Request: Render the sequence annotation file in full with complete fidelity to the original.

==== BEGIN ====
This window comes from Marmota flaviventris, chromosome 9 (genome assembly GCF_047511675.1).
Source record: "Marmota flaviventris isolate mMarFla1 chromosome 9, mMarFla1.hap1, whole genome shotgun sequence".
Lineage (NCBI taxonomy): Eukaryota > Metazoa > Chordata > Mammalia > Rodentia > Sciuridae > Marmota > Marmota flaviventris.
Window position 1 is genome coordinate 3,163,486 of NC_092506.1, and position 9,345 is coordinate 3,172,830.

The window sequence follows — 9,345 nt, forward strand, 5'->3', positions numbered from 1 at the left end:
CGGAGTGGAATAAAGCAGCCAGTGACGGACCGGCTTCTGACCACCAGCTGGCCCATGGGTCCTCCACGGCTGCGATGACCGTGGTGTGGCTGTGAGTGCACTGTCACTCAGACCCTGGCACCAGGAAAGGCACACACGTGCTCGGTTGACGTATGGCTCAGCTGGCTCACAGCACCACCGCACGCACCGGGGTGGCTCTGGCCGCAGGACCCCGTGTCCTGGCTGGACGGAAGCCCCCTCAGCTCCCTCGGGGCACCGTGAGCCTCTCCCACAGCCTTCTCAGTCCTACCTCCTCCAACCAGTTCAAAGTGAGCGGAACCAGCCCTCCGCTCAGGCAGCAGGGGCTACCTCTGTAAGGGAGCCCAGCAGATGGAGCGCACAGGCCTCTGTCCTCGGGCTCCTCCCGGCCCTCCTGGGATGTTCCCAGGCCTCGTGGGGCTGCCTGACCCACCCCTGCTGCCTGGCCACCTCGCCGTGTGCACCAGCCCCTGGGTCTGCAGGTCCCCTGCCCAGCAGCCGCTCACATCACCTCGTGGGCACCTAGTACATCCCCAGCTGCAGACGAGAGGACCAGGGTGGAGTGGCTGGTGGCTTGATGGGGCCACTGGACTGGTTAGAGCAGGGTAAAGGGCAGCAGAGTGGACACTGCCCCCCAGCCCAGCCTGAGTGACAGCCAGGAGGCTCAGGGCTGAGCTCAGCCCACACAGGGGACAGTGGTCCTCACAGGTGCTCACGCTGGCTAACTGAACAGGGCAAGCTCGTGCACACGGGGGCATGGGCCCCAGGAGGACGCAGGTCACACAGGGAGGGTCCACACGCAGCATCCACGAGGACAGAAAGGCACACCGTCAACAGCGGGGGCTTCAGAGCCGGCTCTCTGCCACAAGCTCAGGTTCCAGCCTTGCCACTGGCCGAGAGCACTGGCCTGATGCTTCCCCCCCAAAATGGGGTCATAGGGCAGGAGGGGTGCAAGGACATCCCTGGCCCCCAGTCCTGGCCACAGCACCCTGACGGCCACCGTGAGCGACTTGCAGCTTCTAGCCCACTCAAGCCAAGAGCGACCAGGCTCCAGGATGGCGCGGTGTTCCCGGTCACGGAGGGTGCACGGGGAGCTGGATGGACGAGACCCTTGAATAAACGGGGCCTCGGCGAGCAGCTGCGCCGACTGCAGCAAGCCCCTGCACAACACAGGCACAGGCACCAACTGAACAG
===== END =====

This window comes from Marmota flaviventris, chromosome 9 (genome assembly GCF_047511675.1).
Source record: "Marmota flaviventris isolate mMarFla1 chromosome 9, mMarFla1.hap1, whole genome shotgun sequence".
Lineage (NCBI taxonomy): Eukaryota > Metazoa > Chordata > Mammalia > Rodentia > Sciuridae > Marmota > Marmota flaviventris.
Window position 1 is genome coordinate 3,163,486 of NC_092506.1, and position 9,345 is coordinate 3,172,830.

The window sequence follows — 9,345 nt, forward strand, 5'->3', positions numbered from 1 at the left end:
CGGAGTGGAATAAAGCAGCCAGTGACGGACCGGCTTCTGACCACCAGCTGGCCCATGGGTCCTCCACGGCTGCGATGACCGTGGTGTGGCTGTGAGTGCACTGTCACTCAGACCCTGGCACCAGGAAAGGCACACACGTGCTCGGTTGACGTATGGCTCAGCTGGCTCACAGCACCACCGCACGCACCGGGGTGGCTCTGGCCGCAGGACCCCGTGTCCTGGCTGGACGGAAGCCCCCTCAGCTCCCTCGGGGCACCGTGAGCCTCTCCCACAGCCTTCTCAGTCCTACCTCCTCCAACCAGTTCAAAGTGAGCGGAACCAGCCCTCCGCTCAGGCAGCAGGGGCTACCTCTGTAAGGGAGCCCAGCAGATGGAGCGCACAGGCCTCTGTCCTCGGGCTCCTCCCGGCCCTCCTGGGATGTTCCCAGGCCTCGTGGGGCTGCCTGACCCACCCCTGCTGCCTGGCCACCTCGCCGTGTGCACCAGCCCCTGGGTCTGCAGGTCCCCTGCCCAGCAGCCGCTCACATCACCTCGTGGGCACCTAGTACATCCCCAGCTGCAGACGAGAGGACCAGGGTGGAGTGGCTGGTGGCTTGATGGGGCCACTGGACTGGTTAGAGCAGGGTAAAGGGCAGCAGAGTGGACACTGCCCCCCAGCCCAGCCTGAGTGACAGCCAGGAGGCTCAGGGCTGAGCTCAGCCCACACAGGGGACAGTGGTCCTCACAGGTGCTCACGCTGGCTAACTGAACAGGGCAAGCTCGTGCACACGGGGGCATGGGCCCCAGGAGGACGCAGGTCACACAGGGAGGGTCCACACGCAGCATCCACGAGGACAGAAAGGCACACCGTCAACAGCGGGGGCTTCAGAGCCGGCTCTCTGCCACAAGCTCAGGTTCCAGCCTTGCCACTGGCCGAGAGCACTGGCCTGATGCTTCCCCCCCAAAATGGGGTCATAGGGCAGGAGGGGTGCAAGGACATCCCTGGCCCCCAGTCCTGGCCACAGCACCCTGACGGCCACCGTGAGCGACTTGCAGCTTCTAGCCCACTCAAGCCAAGAGCGACCAGGCTCCAGGATGGCGCGGTGTTCCCGGTCACGGAGGGTGCACGGGGAGCTGGATGGACGAGACCCTTGAATAAACGGGGCCTCGGCGAGCAGCTGCGCCGACTGCAGCAAGCCCCTGCACAACACAGGCACAGGCACCAACTGAACAG